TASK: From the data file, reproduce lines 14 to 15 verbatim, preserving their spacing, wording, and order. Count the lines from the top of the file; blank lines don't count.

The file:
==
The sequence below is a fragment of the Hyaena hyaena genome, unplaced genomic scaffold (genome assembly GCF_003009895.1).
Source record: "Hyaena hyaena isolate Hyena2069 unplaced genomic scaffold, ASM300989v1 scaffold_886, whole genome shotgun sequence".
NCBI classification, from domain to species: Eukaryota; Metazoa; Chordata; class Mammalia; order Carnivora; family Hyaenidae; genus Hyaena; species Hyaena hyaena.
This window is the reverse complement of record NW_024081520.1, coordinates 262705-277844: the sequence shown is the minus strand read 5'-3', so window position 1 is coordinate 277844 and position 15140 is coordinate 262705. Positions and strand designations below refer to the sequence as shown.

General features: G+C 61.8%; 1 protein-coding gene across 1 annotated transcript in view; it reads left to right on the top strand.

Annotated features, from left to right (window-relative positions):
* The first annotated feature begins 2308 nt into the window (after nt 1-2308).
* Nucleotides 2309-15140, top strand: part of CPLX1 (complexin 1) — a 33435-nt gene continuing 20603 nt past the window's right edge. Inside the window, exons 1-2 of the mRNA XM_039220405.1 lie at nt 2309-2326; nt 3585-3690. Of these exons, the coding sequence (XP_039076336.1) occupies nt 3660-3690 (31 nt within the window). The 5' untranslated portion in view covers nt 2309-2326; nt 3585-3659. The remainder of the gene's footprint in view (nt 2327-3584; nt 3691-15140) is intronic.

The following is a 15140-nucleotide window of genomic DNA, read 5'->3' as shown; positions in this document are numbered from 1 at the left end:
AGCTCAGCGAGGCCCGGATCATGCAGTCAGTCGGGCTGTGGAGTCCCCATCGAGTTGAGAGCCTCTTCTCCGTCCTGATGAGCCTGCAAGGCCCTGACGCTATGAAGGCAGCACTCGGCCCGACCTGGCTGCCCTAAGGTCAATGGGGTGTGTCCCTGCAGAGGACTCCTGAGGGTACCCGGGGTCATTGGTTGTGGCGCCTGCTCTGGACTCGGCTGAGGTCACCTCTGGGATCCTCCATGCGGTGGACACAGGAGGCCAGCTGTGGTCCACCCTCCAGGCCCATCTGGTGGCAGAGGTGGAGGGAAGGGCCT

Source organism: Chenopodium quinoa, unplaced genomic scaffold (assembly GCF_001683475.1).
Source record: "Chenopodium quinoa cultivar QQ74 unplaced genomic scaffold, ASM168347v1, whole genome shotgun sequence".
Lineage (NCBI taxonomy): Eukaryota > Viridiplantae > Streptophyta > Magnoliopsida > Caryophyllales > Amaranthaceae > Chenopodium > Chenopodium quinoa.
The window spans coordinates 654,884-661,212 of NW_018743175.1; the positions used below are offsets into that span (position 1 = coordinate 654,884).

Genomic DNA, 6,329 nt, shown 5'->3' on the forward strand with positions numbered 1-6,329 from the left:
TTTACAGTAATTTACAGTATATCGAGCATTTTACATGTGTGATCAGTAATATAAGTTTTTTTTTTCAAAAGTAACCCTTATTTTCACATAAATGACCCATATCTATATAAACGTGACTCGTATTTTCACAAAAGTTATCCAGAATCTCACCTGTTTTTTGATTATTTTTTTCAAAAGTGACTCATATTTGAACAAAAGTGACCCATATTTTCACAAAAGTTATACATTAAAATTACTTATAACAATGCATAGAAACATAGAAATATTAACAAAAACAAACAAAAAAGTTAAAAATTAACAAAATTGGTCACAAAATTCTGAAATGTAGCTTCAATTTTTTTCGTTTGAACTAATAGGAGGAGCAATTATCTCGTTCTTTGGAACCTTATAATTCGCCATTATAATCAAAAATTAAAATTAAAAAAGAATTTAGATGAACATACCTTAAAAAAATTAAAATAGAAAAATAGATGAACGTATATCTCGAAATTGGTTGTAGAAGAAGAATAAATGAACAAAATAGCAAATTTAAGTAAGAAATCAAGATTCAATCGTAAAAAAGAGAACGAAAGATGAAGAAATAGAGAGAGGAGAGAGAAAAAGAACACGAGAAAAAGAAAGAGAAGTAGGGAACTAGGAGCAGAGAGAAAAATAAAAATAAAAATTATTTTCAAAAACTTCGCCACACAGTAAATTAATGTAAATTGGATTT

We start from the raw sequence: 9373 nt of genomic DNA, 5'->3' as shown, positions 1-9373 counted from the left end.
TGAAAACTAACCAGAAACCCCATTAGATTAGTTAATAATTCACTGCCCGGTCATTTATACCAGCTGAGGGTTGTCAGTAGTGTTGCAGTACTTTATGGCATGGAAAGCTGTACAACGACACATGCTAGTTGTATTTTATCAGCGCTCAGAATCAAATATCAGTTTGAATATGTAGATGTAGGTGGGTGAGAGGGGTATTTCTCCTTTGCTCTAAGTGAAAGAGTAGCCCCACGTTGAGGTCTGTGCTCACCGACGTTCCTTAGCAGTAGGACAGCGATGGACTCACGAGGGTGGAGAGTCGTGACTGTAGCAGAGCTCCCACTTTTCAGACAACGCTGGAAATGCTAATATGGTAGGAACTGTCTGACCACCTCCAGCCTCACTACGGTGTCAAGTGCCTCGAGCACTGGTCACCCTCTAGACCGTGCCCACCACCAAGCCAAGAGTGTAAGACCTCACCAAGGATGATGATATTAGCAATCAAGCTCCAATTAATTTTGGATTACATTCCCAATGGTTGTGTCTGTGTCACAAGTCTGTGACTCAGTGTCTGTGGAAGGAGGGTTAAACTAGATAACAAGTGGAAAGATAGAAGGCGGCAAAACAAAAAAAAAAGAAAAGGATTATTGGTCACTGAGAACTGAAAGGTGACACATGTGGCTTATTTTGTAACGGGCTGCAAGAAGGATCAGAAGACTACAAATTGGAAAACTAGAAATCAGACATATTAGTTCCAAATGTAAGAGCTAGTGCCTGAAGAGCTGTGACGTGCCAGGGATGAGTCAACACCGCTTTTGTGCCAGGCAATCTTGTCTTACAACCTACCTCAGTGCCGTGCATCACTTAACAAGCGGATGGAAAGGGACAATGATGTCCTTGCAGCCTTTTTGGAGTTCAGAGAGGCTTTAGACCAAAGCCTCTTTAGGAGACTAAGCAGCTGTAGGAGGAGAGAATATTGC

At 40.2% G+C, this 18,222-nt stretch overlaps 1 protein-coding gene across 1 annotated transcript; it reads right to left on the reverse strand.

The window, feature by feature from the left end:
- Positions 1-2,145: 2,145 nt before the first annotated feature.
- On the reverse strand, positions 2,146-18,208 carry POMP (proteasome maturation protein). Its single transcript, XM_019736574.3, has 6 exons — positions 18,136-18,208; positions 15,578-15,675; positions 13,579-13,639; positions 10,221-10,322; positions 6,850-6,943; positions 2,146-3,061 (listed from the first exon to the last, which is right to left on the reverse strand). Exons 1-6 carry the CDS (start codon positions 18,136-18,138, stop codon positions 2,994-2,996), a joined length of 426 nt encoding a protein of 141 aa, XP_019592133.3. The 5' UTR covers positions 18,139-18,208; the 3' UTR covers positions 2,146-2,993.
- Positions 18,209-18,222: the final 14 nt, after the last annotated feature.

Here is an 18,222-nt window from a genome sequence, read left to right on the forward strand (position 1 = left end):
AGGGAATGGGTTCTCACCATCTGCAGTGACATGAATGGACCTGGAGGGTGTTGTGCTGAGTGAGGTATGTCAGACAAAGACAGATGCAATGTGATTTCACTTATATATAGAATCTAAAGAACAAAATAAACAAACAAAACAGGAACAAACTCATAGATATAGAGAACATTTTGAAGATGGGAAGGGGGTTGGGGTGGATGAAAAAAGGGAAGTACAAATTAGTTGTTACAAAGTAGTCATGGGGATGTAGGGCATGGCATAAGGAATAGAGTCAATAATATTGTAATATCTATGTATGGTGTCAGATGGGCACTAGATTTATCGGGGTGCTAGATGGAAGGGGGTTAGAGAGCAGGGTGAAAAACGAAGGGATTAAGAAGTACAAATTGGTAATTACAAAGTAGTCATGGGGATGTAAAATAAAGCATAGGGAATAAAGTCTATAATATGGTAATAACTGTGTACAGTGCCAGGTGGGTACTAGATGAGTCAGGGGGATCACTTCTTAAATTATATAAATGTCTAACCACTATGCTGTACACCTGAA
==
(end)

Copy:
The window spans coordinates 654,884-661,212 of NW_018743175.1; the positions used below are offsets into that span (position 1 = coordinate 654,884).

Genomic DNA, 6,329 nt, shown 5'->3' on the forward strand with positions numbered 1-6,329 from the left: